It's been one of the few "good news" stories of the summer: otters can now be found in every English county.
This elusive mammal has made an extraordinary comeback since the dark days of the 1970s, when it almost went extinct in England and Wales and could only be found in a few remote corners of Scotland. Nowadays otters can be seen on rivers all over Britain, including such unexpected places as the River Tyne, in the very centre of Newcastle.
The reason for the otter's post-war decline was simple: pollution, coming on top of decades of persecution. The Tyne was the worst offender, with millions of gallons of untreated sewage pouring into the river every single day, turning it into a vast septic tank.
The solution to the problem was equally straightforward. Once a sewage treatment scheme had been installed, the clean-up could begin. Within decades the Tyne had become one of the best salmon fishing rivers in Britain.
And with the returning salmon came one of their most effective predators, the otter. The resurgence of these two iconic creatures is not the only success story for British wildlife. Birds of prey such as the buzzard and sparrowhawk have also seen a boom in numbers in the past couple of decades. Their cousin, the peregrine falcon, has seen an even more spectacular upturn in its fortunes.
After almost going extinct as a British breeding bird in the 1960s, the fastest creature on the planet can now be seen in the middle of London, with nesting birds on Tate Modern regularly amazing passers-by with their aerobatic hunting displays. City-centre peregrines can also be seen in Manchester, Derby, Bristol, Bath and Exeter – indeed most British cities now have at least one breeding pair.
As well as these comebacks, there are new arrivals to our shores. Some, such as the red kite and beaver, have been given a helping hand through reintroduction schemes; others, like the little egret, have colonised from the south as a result of climate change; and a few, notably the wild boar, are here by accident – the animals escaping from farms and now thriving in what was once their native land.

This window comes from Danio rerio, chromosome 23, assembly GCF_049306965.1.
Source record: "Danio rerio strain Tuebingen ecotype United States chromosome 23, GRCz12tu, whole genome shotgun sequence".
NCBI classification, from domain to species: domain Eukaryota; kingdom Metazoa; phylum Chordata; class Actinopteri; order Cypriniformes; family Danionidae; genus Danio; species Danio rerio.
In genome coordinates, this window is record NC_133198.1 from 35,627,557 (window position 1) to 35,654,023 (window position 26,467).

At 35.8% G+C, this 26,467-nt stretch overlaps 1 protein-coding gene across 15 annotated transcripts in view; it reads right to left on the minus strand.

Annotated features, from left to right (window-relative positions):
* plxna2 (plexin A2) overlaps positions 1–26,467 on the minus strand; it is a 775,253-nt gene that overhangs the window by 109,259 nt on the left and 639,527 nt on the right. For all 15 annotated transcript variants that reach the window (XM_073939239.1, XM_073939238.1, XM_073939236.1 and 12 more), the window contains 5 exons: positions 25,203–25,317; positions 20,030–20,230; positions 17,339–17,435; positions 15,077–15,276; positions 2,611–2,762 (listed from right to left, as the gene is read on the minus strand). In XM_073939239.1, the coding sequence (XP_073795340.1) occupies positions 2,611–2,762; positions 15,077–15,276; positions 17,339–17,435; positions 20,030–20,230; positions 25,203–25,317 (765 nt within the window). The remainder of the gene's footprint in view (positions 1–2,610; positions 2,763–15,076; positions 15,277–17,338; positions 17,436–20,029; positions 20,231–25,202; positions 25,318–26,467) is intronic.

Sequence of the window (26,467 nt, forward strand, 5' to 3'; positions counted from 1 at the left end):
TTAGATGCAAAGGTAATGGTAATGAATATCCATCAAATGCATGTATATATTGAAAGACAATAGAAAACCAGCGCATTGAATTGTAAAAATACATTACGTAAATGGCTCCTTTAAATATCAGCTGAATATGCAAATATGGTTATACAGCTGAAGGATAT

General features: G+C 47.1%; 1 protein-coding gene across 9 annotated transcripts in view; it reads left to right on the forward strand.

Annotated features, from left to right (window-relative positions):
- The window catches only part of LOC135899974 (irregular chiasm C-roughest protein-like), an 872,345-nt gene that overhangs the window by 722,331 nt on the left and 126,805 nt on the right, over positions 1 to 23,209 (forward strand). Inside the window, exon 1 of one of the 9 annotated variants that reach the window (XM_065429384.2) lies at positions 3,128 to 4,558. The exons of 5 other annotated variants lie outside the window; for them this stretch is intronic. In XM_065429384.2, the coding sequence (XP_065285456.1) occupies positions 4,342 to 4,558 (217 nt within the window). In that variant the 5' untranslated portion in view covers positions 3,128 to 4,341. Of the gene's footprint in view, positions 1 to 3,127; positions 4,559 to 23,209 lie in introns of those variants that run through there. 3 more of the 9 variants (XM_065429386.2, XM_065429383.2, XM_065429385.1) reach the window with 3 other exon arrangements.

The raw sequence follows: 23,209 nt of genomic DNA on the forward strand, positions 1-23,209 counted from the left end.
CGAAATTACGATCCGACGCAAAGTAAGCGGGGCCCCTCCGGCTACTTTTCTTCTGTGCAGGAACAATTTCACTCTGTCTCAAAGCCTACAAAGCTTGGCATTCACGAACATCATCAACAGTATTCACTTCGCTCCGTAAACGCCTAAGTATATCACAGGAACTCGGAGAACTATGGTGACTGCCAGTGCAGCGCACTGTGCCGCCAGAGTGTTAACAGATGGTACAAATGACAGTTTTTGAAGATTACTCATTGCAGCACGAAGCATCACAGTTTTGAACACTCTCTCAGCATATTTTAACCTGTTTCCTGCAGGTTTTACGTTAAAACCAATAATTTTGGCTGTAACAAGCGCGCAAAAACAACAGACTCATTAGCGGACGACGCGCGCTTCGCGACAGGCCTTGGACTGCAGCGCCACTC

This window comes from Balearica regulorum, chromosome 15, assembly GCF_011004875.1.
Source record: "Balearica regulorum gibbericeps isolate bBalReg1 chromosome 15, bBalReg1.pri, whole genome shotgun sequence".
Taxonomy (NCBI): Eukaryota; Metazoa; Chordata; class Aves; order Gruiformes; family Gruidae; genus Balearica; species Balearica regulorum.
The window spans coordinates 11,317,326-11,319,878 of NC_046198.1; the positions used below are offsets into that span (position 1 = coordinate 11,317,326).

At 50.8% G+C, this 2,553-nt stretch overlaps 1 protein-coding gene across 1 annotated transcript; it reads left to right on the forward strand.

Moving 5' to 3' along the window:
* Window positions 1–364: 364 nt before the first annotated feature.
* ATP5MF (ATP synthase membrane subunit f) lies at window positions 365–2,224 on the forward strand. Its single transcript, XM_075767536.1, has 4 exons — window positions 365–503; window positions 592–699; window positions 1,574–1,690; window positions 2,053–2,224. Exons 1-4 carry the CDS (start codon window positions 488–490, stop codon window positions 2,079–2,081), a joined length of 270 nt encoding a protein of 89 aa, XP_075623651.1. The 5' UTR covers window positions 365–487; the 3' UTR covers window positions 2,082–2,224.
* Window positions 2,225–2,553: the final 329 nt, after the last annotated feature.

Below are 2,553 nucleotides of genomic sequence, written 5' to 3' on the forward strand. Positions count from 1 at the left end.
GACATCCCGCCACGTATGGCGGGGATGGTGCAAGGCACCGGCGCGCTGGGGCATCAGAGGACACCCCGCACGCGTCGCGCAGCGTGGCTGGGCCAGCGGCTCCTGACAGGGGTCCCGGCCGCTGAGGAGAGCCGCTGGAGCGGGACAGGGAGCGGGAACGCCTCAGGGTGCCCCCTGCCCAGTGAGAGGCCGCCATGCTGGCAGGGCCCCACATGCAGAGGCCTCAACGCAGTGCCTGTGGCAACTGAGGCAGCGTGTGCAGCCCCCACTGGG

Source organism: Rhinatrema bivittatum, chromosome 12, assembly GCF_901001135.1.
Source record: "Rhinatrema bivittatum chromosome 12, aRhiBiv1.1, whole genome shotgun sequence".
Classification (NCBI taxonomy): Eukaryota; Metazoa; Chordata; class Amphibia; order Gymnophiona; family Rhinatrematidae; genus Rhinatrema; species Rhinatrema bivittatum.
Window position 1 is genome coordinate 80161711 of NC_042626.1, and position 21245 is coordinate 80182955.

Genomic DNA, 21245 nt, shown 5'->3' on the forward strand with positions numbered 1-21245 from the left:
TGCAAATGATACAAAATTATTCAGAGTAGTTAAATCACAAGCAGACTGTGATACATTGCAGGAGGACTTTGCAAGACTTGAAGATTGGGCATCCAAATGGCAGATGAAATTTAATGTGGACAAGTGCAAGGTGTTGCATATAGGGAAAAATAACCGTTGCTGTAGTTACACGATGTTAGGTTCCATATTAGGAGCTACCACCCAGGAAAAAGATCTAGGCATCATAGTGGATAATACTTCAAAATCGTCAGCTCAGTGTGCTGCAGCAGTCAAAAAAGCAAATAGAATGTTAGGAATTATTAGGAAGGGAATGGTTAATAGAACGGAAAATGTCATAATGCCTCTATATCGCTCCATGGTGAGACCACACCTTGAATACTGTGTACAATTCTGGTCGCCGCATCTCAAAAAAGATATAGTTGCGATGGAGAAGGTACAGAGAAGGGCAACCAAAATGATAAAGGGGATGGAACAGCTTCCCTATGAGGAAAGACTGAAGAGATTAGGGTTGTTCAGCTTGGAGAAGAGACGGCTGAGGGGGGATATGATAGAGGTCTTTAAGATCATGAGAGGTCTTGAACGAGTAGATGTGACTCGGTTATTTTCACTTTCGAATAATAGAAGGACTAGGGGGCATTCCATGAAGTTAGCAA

The three main drivers of these comebacks and colonisations are legal action, habitat creation and climate change. Changes in the law have reduced both deliberate and unwitting pollution; with the banning of the agricultural chemical DDT in the early 1980s coming just in time to save the peregrine which, as a predator at the very top of the food chain, was especially vulnerable.
Persecution has also been reduced, both by legal means and by changes in attitudes. A handful of misguided landowners and gamekeepers continue to target birds of prey, mistakenly blaming them for everything from the reduction in numbers of red grouse to the decline in our songbirds. But as the regular presence of buzzards, kites and sparrowhawks in our skies shows, the shotgun has fallen out of favour in much of Britain. Meanwhile, my own part of the country, the Somerset Levels, is rapidly turning into the best place in Britain to see a range of long-legged waterbirds.
Three species of exotic-looking egrets – little, cattle and great white – are now regular visitors to this watery wonderland, having colonised Britain from continental Europe in the past two decades.
Their arrival is a result of the two other factors driving the rise in fortunes of many of our wild creatures. These are climate change, which has allowed these birds to extend their ranges across the Channel in the first place; and habitat creation, which provides them with a place to breed when they arrive.
The ambitious new policy of landscape-scale conservation – also known as "rewilding" – is currently transforming a landscape once devastated by intensive agriculture and peat digging into one of the best places to see wildlife in Britain.
As well as egrets, there are also bitterns and a small population of cranes, reintroduced to their ancestral home by a partnership between the Royal Society for the Protection of Birds, Wildfowl & Wetlands Trust and the Pensthorpe Conservation Trust.